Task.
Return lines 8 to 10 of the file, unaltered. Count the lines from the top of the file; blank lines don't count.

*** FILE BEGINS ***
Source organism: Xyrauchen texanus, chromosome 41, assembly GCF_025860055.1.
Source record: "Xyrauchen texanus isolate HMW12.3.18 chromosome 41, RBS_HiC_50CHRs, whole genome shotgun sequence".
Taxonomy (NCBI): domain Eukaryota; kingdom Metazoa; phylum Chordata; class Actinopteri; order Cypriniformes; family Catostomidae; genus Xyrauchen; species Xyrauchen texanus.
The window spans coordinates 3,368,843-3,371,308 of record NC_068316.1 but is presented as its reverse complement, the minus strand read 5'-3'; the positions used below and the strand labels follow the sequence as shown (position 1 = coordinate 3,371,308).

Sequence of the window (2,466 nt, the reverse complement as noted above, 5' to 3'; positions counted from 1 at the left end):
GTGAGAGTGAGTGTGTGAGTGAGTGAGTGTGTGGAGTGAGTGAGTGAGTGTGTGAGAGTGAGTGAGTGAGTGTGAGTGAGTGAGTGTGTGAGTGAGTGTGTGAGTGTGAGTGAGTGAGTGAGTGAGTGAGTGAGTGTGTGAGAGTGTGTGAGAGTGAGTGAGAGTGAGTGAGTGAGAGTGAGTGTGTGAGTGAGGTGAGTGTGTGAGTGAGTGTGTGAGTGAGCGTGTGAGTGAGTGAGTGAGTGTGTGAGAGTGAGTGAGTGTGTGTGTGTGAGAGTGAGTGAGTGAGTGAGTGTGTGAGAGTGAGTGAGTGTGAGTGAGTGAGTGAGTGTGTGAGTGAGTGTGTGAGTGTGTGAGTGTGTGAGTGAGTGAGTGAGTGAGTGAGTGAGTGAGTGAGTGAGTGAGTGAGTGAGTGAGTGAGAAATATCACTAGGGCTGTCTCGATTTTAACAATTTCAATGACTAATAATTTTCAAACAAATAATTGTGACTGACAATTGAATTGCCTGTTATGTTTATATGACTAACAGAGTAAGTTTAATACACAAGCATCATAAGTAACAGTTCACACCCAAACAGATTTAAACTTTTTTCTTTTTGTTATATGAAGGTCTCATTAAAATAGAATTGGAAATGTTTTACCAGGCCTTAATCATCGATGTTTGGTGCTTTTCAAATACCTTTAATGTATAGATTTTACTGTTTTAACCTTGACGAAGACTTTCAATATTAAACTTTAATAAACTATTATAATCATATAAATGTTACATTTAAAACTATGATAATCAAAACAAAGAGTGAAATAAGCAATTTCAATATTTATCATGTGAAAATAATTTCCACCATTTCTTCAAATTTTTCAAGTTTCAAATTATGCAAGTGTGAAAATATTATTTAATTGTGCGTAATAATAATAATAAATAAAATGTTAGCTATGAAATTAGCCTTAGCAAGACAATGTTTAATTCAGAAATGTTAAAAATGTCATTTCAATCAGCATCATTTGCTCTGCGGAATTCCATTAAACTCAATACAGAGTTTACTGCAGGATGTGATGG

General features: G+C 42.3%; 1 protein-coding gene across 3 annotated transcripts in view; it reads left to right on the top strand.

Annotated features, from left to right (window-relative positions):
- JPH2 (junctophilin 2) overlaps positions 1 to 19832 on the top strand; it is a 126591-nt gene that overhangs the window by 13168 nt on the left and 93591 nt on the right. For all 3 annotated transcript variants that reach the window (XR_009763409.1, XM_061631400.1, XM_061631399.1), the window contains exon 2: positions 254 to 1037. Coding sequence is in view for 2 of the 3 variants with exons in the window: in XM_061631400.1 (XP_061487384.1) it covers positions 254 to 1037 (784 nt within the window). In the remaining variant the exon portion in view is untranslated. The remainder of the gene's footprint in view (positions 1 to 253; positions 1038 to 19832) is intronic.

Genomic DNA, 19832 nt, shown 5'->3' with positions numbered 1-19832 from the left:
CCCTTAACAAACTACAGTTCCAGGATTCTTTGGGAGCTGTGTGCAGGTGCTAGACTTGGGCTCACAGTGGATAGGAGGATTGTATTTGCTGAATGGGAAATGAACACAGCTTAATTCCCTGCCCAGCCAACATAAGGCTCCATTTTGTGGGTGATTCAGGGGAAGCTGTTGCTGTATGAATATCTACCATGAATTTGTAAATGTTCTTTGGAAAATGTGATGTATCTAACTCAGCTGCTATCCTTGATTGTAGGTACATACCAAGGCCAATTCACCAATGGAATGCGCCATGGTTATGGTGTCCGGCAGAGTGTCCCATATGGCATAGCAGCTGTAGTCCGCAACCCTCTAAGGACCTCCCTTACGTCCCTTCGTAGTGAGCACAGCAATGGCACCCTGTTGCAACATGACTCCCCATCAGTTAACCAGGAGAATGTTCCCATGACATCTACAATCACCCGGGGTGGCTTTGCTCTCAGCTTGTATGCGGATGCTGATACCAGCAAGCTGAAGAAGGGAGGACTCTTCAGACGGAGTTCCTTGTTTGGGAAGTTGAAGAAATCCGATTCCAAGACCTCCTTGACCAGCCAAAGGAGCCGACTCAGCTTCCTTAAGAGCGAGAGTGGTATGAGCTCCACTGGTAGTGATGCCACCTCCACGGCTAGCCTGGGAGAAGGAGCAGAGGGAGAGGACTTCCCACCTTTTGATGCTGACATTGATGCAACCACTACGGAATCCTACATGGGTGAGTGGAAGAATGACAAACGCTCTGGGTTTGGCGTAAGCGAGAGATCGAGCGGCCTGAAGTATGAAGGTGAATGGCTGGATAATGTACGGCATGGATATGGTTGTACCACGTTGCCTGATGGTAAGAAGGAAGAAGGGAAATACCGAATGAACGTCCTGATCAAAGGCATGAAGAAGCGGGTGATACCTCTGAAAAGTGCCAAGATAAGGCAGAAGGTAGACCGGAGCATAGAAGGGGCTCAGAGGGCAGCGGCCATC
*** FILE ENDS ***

Annotated features, from left to right (window-relative positions):
- JPH2 (junctophilin 2) overlaps positions 1 to 19832 on the top strand; it is a 126591-nt gene that overhangs the window by 13168 nt on the left and 93591 nt on the right. For all 3 annotated transcript variants that reach the window (XR_009763409.1, XM_061631400.1, XM_061631399.1), the window contains exon 2: positions 254 to 1037. Coding sequence is in view for 2 of the 3 variants with exons in the window: in XM_061631400.1 (XP_061487384.1) it covers positions 254 to 1037 (784 nt within the window). In the remaining variant the exon portion in view is untranslated. The remainder of the gene's footprint in view (positions 1 to 253; positions 1038 to 19832) is intronic.

Genomic DNA, 19832 nt, shown 5'->3' with positions numbered 1-19832 from the left: